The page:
The relationship of the automotive industry with raw material supply is a major challenge and presents obstacles. Automobiles are ones of the most complex products using a large variety of materials. Safety, eco-friendliness and comfort requirements, physical, chemical and economic limitations set the framework in which this industry continuously optimizes the efficient and responsible use of resources. The concept of circular economy covers the issues of waste generation, resource scarcity and economic advantages. However, circularity is already known for the automobile industry – several efforts are done to foster material reuse, product remanufacturing and recycling. The aim of this study is to give an overview on how the producers comply with the growing demands on one hand, and gain efficiency and increase profitability on the other hand from circular economy.

Keywords: automotive industry, circular economy, international requirements, natural resources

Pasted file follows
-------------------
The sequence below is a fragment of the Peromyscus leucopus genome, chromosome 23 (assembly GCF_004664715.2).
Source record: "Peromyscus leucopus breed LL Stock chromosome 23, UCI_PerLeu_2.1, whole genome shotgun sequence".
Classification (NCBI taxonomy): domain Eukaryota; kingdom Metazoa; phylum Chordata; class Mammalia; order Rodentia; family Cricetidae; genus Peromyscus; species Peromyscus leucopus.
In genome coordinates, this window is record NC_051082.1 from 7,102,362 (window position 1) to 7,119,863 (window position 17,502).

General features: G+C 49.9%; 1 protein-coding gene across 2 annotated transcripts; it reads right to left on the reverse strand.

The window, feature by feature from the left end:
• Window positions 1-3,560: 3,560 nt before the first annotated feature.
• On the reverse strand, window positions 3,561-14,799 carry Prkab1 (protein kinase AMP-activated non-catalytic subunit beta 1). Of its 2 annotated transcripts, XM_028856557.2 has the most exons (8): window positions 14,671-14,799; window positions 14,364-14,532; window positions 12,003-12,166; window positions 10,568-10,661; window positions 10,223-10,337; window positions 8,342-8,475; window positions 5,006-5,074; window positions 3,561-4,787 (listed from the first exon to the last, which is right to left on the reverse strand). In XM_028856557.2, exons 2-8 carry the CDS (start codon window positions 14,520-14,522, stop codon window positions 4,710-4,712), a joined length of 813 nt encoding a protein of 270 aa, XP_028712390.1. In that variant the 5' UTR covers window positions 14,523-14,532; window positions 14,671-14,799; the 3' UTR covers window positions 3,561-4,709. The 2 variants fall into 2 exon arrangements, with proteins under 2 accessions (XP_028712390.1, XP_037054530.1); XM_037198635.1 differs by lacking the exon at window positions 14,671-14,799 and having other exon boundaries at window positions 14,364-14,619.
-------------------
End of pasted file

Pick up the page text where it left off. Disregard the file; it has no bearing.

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6 End-of-Life Vehicle Framework in Bumper Development Process

Authors: Majid Davoodi Makinejad, Reza Ghaeli


Developing sustainable and environment-friendly products has become a major concern in the car manufacturing industry. New legislation ‘End of Life Vehicle’ increased design complexities of bumper system parameters e.g. design for disassembly, design for remanufacturing and recycling. ELV processing employs dismantling, shredding and landfill. The bumper is designed to prevent physical damage, reduce aerodynamic drag force as well as being aesthetically pleasing to the consumer. Design for dismantling is the first step in ELVs approach in the bumper system. This study focused on the analysis of ELV value in redesign solutions of the bumper system in comparison with the conventional concept. It provided a guideline to address the critical consideration in material, manufacturing and joining methods of bumper components to take advantages in easy dismounting, separation and recycling.

Keywords: sustainable development, environmental friendly, bumper system, end of life vehicle